You’ll also need to record any self-employed income support programme (SEISS) funds you got after April 6, 2021, and ‘donations’ from internet platforms like Patreon, Twitch, and Kofi.
You may be subject to taxation if you get child benefit and earn £50,000 or more. The high-income child benefit fee is a tax repayment paid at 1% of the benefit.
Making a Claim for Non-allowable Charges
It’s tempting to try to claim as much as possible to lower your tax burden, but tread carefully. There will be some things you cannot claim for, such as vacations or a new television. However, there are certain grey areas to be aware of.
Many business owners make the mistake of believing that some expenses are allowed for everyone. There will be some expenses that apply to your business but others that do not.
Fuel claims are a common example. Businesses that must travel frequently can claim fuel and travel expenses. A home-based firm that does not require travel is unlikely to be eligible for tax breaks.
Missing Out on Tax-free Allowances
By maximising your allowances, you can make more money before being required to pay taxes.
The personal allowance is £12,570 for the 2023-24 tax year. Earnings below this threshold are not taxed unless you earn more than £100,000.
In this situation, your personal allowance is cut by £1 for every £2 you earn above £100,000.
If you’re married or in a civil partnership and one earns less than the personal allowance, you may be eligible for the marriage allowance, 10% of one spouse’s allowance paid to the other spouse.
You may also be eligible for the personal savings allowance, which can be allocated to savings interest (although not Isas, which are tax-free).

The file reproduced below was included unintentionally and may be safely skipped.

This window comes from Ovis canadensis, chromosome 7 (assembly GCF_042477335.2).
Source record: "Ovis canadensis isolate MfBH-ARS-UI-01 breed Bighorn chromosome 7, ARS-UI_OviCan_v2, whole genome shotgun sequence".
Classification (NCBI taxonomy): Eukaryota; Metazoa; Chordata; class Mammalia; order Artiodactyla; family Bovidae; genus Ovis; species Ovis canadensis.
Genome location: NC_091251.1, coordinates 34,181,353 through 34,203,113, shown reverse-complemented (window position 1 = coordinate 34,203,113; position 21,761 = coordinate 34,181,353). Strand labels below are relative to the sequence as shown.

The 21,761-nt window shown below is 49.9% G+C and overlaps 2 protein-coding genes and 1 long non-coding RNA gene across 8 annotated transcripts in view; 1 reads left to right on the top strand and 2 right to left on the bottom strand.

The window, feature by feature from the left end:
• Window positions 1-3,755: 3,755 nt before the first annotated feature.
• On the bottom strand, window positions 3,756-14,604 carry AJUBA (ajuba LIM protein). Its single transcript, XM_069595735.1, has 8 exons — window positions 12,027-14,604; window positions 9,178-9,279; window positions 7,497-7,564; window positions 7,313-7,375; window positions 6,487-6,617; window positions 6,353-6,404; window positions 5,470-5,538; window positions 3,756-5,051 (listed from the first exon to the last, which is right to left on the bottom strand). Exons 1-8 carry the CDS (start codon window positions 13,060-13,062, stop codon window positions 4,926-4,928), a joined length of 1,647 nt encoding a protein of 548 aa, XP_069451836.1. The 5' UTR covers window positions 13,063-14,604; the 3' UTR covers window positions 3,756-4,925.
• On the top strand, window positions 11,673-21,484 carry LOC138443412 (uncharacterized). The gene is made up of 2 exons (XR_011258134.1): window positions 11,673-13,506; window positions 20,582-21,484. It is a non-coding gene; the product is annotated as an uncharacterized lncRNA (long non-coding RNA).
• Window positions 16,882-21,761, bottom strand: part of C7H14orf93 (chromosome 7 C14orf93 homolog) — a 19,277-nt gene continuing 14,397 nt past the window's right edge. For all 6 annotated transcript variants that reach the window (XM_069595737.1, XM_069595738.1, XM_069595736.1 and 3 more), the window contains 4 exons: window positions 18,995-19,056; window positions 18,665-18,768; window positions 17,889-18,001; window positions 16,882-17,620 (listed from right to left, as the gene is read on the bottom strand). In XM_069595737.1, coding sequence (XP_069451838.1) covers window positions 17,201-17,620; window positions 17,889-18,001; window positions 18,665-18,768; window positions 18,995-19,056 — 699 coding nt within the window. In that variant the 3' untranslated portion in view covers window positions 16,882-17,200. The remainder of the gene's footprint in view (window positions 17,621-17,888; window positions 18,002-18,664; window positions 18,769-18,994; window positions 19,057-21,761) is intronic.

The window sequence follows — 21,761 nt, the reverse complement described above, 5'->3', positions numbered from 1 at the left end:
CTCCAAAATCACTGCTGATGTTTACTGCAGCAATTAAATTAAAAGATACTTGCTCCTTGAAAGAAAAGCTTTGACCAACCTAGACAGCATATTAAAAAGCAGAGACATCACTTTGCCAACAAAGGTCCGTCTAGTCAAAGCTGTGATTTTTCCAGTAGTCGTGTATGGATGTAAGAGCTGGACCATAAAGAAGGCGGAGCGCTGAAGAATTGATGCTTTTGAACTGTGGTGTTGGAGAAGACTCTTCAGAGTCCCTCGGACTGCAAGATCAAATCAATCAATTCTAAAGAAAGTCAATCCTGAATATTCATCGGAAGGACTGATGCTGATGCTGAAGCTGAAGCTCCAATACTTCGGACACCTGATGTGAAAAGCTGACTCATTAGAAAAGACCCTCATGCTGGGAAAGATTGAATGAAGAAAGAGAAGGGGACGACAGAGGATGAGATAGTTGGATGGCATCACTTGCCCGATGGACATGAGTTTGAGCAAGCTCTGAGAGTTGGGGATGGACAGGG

Then there’s the dividend allowance, which is £5,000 in 2023-24 and can be utilised for dividends and investments.
Failing to Meet the Deadline
Putting everything off until the last minute increases the likelihood of mistakes being made, for which HMRC may punish you or of missing the deadline entirely, which may result in penalties.
One way to reduce the likelihood of filing an incorrect return is to plan and take your time filling out the form.
Begin by compiling all pertinent records and data, such as your P60 form (if you work), bills, bank statements, tenancy agreements, student loan statements, receipts and invoices, details of any benefits you have received, and any other information pertinent to your situation.
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Filing your taxes for the first time can be difficult and frustrating, and mistakes are common. Doing your research well in advance is crucial because incomplete assignments, late payments, and wrong information can prolong the process and incur fines. If you’re unsure how to submit your tax return correctly, seeking professional assistance can also be worthwhile.
We hope this article has helped you understand some of the most common problems people face while filing their self-assessment tax returns. Please feel free to comment below with any advice on self-assessment or contact us with any questions.